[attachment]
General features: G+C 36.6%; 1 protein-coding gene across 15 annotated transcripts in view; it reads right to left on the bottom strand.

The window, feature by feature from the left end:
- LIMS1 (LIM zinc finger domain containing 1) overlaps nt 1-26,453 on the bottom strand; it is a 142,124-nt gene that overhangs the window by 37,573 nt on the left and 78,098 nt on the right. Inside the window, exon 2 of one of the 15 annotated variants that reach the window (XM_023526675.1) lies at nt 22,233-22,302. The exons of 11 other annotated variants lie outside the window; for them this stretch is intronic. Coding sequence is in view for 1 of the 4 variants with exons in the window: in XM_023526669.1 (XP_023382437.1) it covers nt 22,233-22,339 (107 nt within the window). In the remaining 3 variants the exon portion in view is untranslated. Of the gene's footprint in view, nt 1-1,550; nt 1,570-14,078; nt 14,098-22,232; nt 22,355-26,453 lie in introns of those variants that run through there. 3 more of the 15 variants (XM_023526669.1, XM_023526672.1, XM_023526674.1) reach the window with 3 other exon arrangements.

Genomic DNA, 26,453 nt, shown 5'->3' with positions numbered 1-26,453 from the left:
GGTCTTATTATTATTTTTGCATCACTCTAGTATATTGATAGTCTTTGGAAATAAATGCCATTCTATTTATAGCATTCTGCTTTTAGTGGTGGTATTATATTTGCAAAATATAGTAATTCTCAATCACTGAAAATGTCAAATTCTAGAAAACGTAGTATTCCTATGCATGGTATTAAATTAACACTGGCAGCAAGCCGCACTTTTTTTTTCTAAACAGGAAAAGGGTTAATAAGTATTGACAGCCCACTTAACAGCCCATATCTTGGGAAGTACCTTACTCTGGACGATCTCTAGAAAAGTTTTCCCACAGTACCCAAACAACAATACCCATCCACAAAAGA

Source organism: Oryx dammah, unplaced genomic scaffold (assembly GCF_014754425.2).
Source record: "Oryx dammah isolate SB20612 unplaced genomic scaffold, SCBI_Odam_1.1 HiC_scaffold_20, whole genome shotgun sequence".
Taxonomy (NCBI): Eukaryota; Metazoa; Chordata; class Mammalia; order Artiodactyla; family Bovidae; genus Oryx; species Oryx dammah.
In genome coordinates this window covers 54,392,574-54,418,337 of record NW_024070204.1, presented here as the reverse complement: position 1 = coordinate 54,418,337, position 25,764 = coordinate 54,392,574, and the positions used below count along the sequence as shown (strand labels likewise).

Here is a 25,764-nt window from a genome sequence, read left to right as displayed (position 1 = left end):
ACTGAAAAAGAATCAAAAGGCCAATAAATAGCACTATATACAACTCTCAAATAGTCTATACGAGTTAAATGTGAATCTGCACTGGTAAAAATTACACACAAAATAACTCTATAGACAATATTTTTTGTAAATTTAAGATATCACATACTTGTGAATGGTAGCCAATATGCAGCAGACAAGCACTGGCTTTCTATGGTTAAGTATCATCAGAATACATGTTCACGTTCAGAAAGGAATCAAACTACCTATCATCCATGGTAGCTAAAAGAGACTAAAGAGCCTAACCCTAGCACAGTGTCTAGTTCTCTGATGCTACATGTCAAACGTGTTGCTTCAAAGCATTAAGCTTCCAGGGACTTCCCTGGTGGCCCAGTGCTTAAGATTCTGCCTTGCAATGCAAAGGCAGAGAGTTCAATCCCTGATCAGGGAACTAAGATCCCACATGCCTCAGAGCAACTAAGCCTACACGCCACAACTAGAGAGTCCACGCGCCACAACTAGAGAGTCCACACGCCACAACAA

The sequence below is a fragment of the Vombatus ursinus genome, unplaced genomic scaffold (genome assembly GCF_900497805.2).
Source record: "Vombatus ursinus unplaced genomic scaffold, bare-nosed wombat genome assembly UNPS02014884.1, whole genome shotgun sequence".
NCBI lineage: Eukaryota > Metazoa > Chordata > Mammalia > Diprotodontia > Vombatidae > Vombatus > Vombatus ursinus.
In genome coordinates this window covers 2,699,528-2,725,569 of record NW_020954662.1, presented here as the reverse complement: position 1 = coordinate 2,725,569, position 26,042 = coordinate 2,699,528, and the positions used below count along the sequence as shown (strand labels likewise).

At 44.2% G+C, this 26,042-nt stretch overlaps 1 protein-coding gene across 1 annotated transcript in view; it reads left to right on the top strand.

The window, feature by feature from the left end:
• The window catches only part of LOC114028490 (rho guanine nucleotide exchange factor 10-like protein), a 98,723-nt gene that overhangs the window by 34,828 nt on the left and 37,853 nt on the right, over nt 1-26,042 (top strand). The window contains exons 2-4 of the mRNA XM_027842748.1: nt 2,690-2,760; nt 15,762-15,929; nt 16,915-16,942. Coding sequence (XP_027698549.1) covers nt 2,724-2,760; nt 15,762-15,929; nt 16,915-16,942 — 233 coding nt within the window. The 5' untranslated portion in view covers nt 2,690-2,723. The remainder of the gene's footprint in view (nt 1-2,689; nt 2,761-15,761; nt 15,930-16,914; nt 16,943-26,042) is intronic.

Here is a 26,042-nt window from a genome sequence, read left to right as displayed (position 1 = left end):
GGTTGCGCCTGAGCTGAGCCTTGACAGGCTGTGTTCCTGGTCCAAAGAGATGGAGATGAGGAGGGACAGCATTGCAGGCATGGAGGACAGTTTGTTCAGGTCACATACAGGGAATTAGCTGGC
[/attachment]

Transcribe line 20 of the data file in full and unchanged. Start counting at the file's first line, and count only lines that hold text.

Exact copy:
GGTTGCGCCTGAGCTGAGCCTTGACAGGCTGTGTTCCTGGTCCAAAGAGATGGAGATGAGGAGGGACAGCATTGCAGGCATGGAGGACAGTTTGTTCAGGTCACATACAGGGAATTAGCTGGC